“The standard we have to take is, it doesn’t matter if you have a disability or not. You don’t get the virus, full stop.”
Parsons also warned that the fallout from coronavirus posed a longer-term threat to para-sports, if government and sponsor support dwindles.
While top-level professional sport has made a tentative return from its coronavirus shutdown, athletes with disabilities face greater barriers to resuming training and competition.
The pandemic has “highlighted some inequalities around the world”, he said, adding there were worries that “the focus of governments, or even media or even sponsor support will go only to these big leagues or athletes”.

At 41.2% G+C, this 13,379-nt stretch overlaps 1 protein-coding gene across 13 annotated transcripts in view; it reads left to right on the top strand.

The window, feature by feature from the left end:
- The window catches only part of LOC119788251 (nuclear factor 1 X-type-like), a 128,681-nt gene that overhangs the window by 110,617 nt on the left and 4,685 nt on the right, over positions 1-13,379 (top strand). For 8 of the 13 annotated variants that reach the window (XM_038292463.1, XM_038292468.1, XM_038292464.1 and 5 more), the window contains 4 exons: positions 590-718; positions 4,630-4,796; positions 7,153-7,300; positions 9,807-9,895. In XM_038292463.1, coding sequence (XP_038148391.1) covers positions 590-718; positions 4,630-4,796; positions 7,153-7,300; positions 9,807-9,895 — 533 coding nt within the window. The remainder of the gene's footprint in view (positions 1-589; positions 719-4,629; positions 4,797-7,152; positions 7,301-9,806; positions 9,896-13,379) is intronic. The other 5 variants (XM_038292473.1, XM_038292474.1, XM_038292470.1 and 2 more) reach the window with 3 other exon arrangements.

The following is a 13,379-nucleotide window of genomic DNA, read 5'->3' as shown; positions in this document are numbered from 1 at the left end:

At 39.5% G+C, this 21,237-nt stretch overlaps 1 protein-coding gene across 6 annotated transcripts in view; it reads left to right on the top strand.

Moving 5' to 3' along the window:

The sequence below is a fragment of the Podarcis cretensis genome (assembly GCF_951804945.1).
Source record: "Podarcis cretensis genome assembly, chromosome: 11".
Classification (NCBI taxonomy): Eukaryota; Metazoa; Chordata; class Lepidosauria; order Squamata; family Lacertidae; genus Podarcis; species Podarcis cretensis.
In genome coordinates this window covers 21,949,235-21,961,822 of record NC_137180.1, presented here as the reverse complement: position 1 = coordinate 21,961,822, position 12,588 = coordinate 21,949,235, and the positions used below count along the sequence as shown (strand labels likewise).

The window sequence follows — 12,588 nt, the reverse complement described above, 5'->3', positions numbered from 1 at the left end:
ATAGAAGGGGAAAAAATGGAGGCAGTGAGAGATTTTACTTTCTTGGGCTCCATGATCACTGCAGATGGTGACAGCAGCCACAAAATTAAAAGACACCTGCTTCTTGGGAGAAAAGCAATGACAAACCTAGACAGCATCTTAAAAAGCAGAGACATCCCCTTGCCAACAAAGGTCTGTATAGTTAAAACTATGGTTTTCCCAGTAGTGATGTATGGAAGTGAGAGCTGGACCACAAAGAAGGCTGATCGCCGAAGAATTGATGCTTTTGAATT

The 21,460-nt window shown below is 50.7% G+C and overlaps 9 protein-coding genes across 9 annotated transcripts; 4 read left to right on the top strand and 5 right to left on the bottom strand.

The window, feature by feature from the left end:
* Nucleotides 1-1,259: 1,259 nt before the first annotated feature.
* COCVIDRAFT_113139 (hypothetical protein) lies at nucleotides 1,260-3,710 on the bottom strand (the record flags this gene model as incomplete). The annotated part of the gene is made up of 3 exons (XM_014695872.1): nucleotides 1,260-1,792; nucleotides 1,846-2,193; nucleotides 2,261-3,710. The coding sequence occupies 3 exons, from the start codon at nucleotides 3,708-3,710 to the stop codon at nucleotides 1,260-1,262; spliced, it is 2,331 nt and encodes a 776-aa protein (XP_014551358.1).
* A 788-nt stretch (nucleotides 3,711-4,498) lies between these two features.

A poll of Japanese Paralympic athletes published Sunday by the Kyodo news agency found more than 70 percent are worried about training because of the coronavirus, though a majority also expressed hope that the Games would go ahead next year.
Parsons added that a lack of accessible and wheelchair-friendly accommodation in Tokyo remained a problem, and that there was likely to be a shortage of suitable hotel rooms.
He said the IPC was on alert to ensure that the cost-cutting measures necessary for a scaled-down, postponed Games did not involve lower standards of accessibility, which he called “non-negotiable”.